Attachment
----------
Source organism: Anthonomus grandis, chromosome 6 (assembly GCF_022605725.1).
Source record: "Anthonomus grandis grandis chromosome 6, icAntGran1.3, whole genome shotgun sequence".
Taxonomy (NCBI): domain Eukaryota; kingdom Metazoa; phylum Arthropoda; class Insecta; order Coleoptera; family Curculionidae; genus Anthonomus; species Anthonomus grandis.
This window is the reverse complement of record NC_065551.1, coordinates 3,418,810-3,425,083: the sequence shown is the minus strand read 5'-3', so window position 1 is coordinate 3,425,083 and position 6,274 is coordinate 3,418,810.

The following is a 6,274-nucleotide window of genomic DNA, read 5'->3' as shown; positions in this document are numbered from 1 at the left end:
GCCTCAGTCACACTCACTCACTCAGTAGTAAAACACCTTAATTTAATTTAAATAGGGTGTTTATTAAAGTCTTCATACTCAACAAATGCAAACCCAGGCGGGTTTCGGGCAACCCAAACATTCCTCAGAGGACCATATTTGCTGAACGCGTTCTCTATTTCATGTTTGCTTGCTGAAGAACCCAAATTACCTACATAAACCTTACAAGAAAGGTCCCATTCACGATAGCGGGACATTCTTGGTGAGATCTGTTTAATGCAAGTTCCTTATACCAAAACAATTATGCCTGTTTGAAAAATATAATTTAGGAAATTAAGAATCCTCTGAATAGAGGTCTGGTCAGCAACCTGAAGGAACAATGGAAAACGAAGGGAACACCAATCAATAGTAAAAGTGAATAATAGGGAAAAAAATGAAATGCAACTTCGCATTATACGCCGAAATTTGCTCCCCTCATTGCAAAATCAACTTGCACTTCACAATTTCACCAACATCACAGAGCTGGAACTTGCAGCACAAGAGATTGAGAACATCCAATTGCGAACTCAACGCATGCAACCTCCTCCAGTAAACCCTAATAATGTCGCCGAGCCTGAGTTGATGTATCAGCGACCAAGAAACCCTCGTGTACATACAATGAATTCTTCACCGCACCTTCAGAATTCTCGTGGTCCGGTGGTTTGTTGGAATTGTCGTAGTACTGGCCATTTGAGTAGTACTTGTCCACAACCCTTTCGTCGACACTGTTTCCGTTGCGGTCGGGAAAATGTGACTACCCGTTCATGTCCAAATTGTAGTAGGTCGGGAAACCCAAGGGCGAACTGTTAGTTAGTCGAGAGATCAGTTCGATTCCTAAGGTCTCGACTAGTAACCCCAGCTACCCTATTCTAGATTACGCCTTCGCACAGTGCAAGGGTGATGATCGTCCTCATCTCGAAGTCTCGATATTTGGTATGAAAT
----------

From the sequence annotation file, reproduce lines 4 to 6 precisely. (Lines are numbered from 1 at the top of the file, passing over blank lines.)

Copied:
This window is the reverse complement of record NC_065551.1, coordinates 3,418,810-3,425,083: the sequence shown is the minus strand read 5'-3', so window position 1 is coordinate 3,425,083 and position 6,274 is coordinate 3,418,810.

The following is a 6,274-nucleotide window of genomic DNA, read 5'->3' as shown; positions in this document are numbered from 1 at the left end:
GCCTCAGTCACACTCACTCACTCAGTAGTAAAACACCTTAATTTAATTTAAATAGGGTGTTTATTAAAGTCTTCATACTCAACAAATGCAAACCCAGGCGGGTTTCGGGCAACCCAAACATTCCTCAGAGGACCATATTTGCTGAACGCGTTCTCTATTTCATGTTTGCTTGCTGAAGAACCCAAATTACCTACATAAACCTTACAAGAAAGGTCCCATTCACGATAGCGGGACATTCTTGGTGAGATCTGTTTAATGCAAGTTCCTTATACCAAAACAATTATGCCTGTTTGAAAAATATAATTTAGGAAATTAAGAATCCTCTGAATAGAGGTCTGGTCAGCAACCTGAAGGAACAATGGAAAACGAAGGGAACACCAATCAATAGTAAAAGTGAATAATAGGGAAAAAAATGAAATGCAACTTCGCATTATACGCCGAAATTTGCTCCCCTCATTGCAAAATCAACTTGCACTTCACAATTTCACCAACATCACAGAGCTGGAACTTGCAGCACAAGAGATTGAGAACATCCAATTGCGAACTCAACGCATGCAACCTCCTCCAGTAAACCCTAATAATGTCGCCGAGCCTGAGTTGATGTATCAGCGACCAAGAAACCCTCGTGTACATACAATGAATTCTTCACCGCACCTTCAGAATTCTCGTGGTCCGGTGGTTTGTTGGAATTGTCGTAGTACTGGCCATTTGAGTAGTACTTGTCCACAACCCTTTCGTCGACACTGTTTCCGTTGCGGTCGGGAAAATGTGACTACCCGTTCATGTCCAAATTGTAGTAGGTCGGGAAACCCAAGGGCGAACTGTTAGTTAGTCGAGAGATCAGTTCGATTCCTAAGGTCTCGACTAGTAACCCCAGCTACCCTATTCTAGATTACGCCTTCGCACAGTGCAAGGGTGATGATCGTCCTCATCTCGAAGTCTCGATATTTGGTATGAAAT